Can I be sued for using anothers’ work?

Ever wonder if that artwork you copied for framing..
OR… the music you play in your restaurant,
OR… the advertisement  you placed in a
magazine featuring that cute photo you found online…
Could get you into legal trouble?
Can I be sued for using someone else’s work?
The concept of copyright and copyright infringement is complex and often confusing.  Absent a statutory exception such as “fair use” one must obtain written permission from
the creator of an original work of authorship to reproduce the creator’s work.
 What is Fair Use Doctrine?
The “fair use doctrine” embodied in the U.S.Copyright Act of 1976, as amended, allows for the limited use of another’s original work of authorship, including quotes,. for purposes such as commentary, criticism, news reporting and scholarly reports.   But for this exception, any unauthorized use would be an infringement of the author’s copyright in his or her original work of authorship.

How can I obtain a Copyright-
Under the current U.S. Copyright Act, copyright subsists in an original work of authorship upon its creation and fixation in a tangible form.  With certain exceptions copyright endures for the life of the author plus 70 years.  There is no renewal of copyright.  At the expiration of the copyright term, the work goes into the public domain for all to use.  Registration of copyright, while not required to perfect copyright, provides public record notice of copyright and is necessary to maintain a lawsuit for copyright infringement in federal court.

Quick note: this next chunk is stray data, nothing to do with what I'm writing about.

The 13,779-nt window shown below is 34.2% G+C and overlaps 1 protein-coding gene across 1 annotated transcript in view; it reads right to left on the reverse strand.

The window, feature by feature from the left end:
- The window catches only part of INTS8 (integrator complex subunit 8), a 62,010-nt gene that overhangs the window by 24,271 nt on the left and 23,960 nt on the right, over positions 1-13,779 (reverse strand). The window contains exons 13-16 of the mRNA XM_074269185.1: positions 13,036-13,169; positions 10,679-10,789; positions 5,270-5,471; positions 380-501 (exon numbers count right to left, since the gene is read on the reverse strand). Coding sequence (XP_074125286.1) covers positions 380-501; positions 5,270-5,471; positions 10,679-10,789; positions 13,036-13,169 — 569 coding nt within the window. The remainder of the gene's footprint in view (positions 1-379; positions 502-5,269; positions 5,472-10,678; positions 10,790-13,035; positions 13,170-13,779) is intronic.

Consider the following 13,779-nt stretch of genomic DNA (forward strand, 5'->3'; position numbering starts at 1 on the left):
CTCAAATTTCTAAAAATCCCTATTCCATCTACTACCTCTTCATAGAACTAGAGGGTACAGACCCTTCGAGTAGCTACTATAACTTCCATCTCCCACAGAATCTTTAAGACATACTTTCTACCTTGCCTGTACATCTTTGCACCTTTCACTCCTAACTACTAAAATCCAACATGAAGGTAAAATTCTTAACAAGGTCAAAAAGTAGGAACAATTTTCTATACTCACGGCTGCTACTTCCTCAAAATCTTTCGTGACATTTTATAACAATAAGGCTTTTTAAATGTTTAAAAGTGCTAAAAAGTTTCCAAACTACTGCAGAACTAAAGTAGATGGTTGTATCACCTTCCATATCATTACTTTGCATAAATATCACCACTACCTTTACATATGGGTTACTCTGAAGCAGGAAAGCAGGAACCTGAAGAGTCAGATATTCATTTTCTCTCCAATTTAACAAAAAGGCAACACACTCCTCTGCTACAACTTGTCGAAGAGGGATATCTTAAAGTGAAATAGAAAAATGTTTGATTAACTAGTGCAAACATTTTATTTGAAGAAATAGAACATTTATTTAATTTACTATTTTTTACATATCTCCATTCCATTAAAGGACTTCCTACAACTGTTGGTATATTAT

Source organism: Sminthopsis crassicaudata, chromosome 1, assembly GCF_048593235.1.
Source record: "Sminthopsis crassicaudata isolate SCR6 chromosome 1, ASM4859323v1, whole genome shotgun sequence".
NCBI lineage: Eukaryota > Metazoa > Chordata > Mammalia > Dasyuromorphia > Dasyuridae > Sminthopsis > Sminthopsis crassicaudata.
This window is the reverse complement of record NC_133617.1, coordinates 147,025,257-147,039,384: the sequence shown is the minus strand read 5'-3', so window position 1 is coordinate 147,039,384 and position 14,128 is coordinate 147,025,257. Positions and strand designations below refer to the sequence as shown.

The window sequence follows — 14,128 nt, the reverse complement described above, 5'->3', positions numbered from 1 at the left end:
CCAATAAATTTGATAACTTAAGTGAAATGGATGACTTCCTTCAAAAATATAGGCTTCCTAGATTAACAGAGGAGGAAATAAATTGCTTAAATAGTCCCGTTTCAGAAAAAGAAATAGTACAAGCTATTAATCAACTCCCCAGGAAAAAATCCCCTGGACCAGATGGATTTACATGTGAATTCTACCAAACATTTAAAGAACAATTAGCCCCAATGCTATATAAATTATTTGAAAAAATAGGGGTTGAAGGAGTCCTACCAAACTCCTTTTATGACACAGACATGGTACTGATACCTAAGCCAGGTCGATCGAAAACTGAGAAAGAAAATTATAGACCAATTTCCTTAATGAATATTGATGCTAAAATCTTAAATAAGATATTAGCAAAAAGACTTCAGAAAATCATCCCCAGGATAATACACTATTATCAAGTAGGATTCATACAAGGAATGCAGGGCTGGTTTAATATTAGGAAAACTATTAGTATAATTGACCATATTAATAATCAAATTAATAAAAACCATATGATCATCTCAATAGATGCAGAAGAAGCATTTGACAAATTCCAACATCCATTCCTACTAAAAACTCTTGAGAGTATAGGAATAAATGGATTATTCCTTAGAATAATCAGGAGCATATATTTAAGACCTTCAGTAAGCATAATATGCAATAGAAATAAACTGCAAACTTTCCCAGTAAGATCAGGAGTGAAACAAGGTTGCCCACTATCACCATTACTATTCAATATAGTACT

How to Handle Intellectual Property in Estate Planning

 By Andrew J. Zulieve, Esq.

IMAGE FOR MARCH2016BLOGIf you are an author, artist, owner of a business or inventor, protection of your company’s valuable intellectual property rights should be an essential component of its business plan.








Certain types of intellectual property, such as business ideas, trade secrets, visual art, literary and musical works, inventions, computer programs, designs of clothing and architecture, are protect-able under applicable federal or state laws for copyright, trademarks, trade secrets and patents. Accordingly, when discussing your estate plan with your attorney, don’t forget to include these valuable assets in that planning process.

The value of these intellectual properties may constitute a significant part of the value of a person’s total estate, so it is crucially important to discuss these issues with an attorney with expertise in intellectual property law, who will work in conjunction
with your estate planner.

Here are a few of the important considerations:

1. Does your will or trust include the transfer of intellectual property interests?

2. Does your life insurance policy include provisions for the value of such interests?

3. Does the executor or trust have authorized power to dispose of or manage these     interests?